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Dodd Frank: Boon for Large Caps, Bust for Micro-caps

The passage and implementation of Dodd-Frank has had a profound impact on the markets for all US stocks.
Michael Markowski writes for
Michael Markowski writes for

The passage and implementation of Dodd-Frank has had a profound impact on the markets for all US stocks. Under Dodd-Frank for the first time in the history of the US, a broker became criminally liable for recommending stocks which then decline substantially in price. This has resulted in a boon for large cap stocks and a continuing expansion of their multiples and valuations of these large companies. Conversely, the Dodd-Frank Act has caused a bust for low-priced share and micro-cap companies as well as a continuing contraction of their multiples and valuations. The graph below depicts the performance comparisons for the Royce Price Stock Index from 1995 through 2017.

The passage of the Dodd-Frank Act in 2010 was a consequence of the crash of 2008. The origin of the act, which the SEC began to implement in 2012, was expressly for the purpose of preventing another crash like that of 2008.

In an regrettable ironic twist, it will be Dodd-Frank that will be the cause of the next crash since it is the primary contributor to the expansion of the S&P 500’s PE multiple. Dodd-Frank strengthened the SEC’s enforcement powers and for the first time ever added criminal liability for US stock brokers who recommend shares to clients which decline significantly. The resultant dynamic was a mass exodus of the brokers into the wealth management industry.

Many of whom I have shared this information with were shocked to the point of disbelief that a broker for the first time ever could be criminally prosecuted. This link to a law journal delves into Dodd Frank’s criminalizing conduct for the first time.Prior to Dodd-Frank a broker’s liability for recommending an investment gone sour was a civil arbitration proceedings. There was case that I found in a December 2014 law journalwhere a broker and a registered investment advisor were criminally prosecuted for recommending the shares of a small company at a price that “had no relationship to the company’s true worth”. See page 22 of law journal. This is very scary. The market prices for all stocks throughout my 40 year career and up until Dodd-Frank was passed, were based on the future and not on current or past financials. The precedent that has been set, especially for the criminal prosecution of a registered investment advisor who had purchased shares for clients that were valued for a premium over their book value for clients is extremely dangerous. I predict that eventually the public markets, for the shares of all but the biggest companies, will disappear.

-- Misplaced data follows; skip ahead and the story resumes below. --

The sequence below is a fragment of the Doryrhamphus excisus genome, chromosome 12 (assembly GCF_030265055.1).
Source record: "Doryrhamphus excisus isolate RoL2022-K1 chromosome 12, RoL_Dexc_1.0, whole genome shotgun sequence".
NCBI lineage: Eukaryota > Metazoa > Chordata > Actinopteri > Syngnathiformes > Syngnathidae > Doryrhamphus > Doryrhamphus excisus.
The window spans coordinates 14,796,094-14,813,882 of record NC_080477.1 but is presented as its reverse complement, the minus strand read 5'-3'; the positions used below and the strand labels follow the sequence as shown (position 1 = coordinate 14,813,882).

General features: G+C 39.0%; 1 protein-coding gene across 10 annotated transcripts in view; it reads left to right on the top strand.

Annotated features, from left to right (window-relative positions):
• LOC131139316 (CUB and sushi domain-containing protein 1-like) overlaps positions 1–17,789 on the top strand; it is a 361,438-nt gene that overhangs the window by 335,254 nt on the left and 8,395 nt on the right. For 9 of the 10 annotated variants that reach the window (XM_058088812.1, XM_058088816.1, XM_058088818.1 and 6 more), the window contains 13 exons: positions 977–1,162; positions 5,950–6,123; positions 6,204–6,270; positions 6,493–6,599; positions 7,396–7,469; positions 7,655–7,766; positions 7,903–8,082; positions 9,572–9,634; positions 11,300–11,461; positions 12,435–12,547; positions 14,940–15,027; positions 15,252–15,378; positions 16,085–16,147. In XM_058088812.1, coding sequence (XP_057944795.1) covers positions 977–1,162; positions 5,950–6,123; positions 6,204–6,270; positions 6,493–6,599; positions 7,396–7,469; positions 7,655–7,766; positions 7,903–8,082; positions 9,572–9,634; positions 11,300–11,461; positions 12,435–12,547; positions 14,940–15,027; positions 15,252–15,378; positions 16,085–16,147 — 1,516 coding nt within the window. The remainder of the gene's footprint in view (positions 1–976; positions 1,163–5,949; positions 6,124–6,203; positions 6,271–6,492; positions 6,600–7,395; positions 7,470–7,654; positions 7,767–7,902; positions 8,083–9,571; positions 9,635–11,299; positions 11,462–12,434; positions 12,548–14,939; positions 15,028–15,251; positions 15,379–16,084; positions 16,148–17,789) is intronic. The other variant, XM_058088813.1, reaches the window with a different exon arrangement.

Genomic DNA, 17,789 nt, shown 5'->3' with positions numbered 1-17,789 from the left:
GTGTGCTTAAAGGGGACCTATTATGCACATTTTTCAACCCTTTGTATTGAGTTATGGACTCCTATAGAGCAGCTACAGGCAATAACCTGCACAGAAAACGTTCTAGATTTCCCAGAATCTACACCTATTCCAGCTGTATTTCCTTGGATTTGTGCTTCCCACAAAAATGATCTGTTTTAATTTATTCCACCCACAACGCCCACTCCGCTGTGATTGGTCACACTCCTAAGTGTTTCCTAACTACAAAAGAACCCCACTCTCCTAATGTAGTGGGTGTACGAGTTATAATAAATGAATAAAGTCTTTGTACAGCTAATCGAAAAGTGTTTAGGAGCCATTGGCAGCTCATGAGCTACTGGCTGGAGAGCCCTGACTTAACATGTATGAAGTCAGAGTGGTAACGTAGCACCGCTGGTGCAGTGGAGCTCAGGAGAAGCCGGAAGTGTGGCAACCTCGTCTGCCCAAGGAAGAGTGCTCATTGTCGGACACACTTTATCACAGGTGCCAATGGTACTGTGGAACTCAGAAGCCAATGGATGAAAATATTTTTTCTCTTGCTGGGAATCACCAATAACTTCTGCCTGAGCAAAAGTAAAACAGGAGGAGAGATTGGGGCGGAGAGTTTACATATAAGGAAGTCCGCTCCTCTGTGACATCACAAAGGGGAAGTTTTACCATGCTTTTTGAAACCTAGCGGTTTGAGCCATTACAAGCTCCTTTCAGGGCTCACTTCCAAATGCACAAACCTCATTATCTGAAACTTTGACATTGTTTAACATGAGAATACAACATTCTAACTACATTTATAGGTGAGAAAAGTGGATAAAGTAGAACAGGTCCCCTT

To avoid the legal liabilities added by Dodd- Frank, the broker dealers converted their “commissions-per-transaction” stockbrokers into wealth managers to instead sell a “fee-based-on-assets-under-management” product. Diversified portfolios consisting of large cap stocks are immune to criminal prosecution. As a result, when the entire market crashes no one is to blame.

The change in compensation from commissions to fees has propped up the S&P 500. The wealth management industry and its advisors are highly motivated to keep the clients in stocks. The advisors know that when a client converts to bonds the fee is much lower and when into cash, the client can no longer be charged an annual percentage fee based on the assets under management. This, of course, begs the question “is the client best served with this strategy when a neutral party might suggest that a high percentage of the portfolio be in cash or in the bonds of sovereign nations would be wiser or safer?”